The annual performance of Ramlila ('the theatrical form of Ram's acts') is a special series of the cultural performances. Ramlila takes place at least at eighty places and is performed for a period of ten to thirty days. The last day is a day of carnival when demon Ravana is killed by Rama. At the end the long-separated brothers are reunited,; this is a spectacular scene observed by at least half a million of devout people. Similarly are also held lila performances related to the lifes and acts of Lord Krishna, Narasimha, and Vamana (the incarnations of Vishnu). Lord Rama's assistant Hanuman ('monkey-god') and Shiva in his angry form Bhairava are respectively known as the administrator and protector of the holy city Kashi. Yet another form of creative activity in Kashi is body sculpting, inspired by the strength and dexterity of Hanuman who is also the god of the wrestlers. Daily in wrestling pits (a'kharas) around the city, devotees engage in this physical form of meditation.
The 84 ghats along the arc-shaped Ganga symbolize the integration of 12 signs of the zodiac and 7 sheaths of the body, (as 12 X 7=84), of which five are of special merit, viz, Asi, Dashashvamedha, Manikarnika, Panchaganga and Adi Keshava. Yet the whole stretch of the Ganga provides shelter and means of livelihood to thousands of people, such as boatmen, ghatias (priests at the ghats), sellers of ritual items and flowers, and tourists too. The sun-rise at the bank of Ganga provides a scene of transforming colourscape. Every morning around twenty thousand people take a holy dip, but the bathers number near to a million on special occasions like the full moon in October-November (Kartik Purnima) and on solar and lunar eclipses.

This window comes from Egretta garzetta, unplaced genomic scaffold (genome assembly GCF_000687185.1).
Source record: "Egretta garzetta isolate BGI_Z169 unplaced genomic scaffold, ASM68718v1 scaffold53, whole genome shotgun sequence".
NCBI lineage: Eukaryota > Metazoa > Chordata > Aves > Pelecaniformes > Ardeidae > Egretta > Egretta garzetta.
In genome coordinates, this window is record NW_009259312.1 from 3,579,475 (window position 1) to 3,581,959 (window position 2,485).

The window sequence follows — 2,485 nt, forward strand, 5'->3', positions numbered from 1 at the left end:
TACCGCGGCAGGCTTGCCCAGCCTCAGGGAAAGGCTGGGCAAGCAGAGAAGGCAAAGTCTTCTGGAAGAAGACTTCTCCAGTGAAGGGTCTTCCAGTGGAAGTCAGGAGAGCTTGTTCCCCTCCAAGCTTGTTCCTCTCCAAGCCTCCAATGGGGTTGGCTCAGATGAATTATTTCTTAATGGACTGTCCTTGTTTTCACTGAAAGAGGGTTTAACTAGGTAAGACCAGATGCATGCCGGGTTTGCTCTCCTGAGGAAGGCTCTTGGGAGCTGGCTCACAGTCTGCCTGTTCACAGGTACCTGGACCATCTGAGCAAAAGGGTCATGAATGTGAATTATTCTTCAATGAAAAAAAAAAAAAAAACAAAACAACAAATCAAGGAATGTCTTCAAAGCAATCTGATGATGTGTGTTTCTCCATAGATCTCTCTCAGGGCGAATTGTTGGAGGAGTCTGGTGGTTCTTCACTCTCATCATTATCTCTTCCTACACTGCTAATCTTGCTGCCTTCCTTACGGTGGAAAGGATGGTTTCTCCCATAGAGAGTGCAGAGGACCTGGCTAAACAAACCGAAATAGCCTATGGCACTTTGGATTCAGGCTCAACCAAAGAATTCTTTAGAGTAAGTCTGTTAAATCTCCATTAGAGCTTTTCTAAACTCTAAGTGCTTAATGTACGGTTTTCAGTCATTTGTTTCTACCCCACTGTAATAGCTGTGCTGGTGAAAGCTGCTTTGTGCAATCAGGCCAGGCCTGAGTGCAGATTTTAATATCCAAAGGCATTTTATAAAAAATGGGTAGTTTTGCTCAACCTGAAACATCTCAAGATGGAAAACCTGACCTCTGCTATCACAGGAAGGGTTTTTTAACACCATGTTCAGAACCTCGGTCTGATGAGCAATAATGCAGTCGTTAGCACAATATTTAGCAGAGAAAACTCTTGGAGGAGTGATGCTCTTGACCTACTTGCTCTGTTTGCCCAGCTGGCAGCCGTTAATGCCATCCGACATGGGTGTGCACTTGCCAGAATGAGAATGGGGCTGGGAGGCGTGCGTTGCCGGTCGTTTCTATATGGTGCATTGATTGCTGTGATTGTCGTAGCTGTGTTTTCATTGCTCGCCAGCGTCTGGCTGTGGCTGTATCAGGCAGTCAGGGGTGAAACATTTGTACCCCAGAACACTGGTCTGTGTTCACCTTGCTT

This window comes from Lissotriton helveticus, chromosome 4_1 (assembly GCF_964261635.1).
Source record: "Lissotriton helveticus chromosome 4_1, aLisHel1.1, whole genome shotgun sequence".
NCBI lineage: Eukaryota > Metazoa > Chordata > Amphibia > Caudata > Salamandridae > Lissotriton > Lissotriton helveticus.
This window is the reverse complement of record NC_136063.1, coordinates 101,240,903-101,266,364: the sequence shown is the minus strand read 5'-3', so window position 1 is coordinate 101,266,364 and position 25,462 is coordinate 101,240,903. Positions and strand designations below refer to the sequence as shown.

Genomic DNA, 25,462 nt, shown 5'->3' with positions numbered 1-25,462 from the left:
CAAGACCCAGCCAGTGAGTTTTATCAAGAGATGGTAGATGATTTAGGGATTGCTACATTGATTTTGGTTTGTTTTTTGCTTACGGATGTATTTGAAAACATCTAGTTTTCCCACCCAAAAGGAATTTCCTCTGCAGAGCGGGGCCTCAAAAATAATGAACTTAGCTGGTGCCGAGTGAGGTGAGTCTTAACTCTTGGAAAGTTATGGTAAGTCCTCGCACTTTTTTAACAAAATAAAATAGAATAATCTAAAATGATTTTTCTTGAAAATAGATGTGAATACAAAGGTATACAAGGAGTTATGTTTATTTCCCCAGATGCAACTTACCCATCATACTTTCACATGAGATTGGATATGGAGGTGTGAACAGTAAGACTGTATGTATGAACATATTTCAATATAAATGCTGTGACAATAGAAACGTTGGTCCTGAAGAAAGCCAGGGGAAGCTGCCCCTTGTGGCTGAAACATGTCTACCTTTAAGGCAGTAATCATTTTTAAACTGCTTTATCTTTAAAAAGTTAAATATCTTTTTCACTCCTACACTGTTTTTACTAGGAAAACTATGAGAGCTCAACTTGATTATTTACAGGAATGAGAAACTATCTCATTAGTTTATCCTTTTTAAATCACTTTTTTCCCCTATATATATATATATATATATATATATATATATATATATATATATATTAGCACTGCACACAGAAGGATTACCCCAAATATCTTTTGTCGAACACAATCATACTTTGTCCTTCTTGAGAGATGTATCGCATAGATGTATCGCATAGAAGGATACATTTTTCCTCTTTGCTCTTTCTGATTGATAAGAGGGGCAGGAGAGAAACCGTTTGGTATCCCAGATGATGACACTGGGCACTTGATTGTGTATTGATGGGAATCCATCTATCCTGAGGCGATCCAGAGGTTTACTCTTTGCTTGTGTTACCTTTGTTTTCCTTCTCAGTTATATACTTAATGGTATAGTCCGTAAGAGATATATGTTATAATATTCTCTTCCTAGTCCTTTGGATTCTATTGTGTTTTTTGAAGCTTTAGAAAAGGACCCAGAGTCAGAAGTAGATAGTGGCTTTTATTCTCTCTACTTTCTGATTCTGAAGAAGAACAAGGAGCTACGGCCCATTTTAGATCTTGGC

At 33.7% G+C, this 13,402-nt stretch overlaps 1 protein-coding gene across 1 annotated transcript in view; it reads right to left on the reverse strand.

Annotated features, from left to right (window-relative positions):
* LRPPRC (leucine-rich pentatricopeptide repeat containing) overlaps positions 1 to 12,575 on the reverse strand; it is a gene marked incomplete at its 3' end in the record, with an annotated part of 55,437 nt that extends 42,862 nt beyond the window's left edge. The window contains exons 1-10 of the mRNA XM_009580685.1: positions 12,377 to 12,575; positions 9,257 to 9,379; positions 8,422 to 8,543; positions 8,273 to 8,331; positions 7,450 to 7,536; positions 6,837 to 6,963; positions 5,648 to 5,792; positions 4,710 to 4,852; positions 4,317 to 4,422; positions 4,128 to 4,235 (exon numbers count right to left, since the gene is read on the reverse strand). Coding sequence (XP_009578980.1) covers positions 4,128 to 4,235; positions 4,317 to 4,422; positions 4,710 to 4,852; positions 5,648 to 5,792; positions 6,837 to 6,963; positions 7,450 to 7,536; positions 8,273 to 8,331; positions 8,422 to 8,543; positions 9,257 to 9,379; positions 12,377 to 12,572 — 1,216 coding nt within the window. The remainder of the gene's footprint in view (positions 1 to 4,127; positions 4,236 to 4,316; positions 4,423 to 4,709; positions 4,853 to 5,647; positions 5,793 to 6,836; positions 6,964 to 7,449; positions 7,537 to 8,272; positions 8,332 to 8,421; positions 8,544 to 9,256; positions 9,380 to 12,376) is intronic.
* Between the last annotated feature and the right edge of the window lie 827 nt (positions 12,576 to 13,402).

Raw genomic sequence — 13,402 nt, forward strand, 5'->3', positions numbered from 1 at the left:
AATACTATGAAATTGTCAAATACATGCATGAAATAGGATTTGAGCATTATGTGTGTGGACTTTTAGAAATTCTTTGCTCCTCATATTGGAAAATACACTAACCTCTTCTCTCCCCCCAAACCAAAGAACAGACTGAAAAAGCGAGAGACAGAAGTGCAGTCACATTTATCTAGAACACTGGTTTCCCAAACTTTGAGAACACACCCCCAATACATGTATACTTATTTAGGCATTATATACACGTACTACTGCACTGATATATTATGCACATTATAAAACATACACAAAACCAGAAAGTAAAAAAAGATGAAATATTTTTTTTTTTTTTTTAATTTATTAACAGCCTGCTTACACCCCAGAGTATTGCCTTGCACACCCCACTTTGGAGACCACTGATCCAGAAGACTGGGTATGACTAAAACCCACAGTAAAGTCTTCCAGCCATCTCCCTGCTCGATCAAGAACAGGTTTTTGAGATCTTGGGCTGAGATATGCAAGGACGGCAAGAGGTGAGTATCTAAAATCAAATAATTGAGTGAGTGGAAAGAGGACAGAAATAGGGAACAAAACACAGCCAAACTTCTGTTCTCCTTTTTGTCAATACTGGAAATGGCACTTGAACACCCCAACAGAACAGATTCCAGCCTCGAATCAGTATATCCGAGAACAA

The natural setting, the spirit of the place, and the continuity of cultural traditions have all blended together to create and preserve a unique musical tradition, known as the Banaras Gharana (style). Many great musicians and performing artists have been born here and still regularly return to visit and to perform their art for the public. Layers of time and traditions are superimposed one upon the other but the essence of the life has remained. Recently some of the old festivals have been revived in the original style, despite some modern touches.
There are many ways of expressing the vividness and contrasts of Banaras; cartooning is one of them. Through the art of cartoons, this publication is a pioneering and noble attempt to present some scenes from the process of Banaras evolution, and to reflect the personality of the cosmic city, Kashi. Through the present one can feel the 'process of becoming', which reminds us that:
The future of Present is in the past,
The future of Past is in the future,
The future of Future is in the present,
Ultimately, Present makes both past and future.
Wish you to meet in the lanes of Banaras...
Once, ....., and again.
30th April, 1999Buddha PurnimaBanaras
Dr. Rana P. B. SinghReader, Banaras Hindu UniversityFounding Director, Varanasi Studies Foundation;and author of many books on Banaras.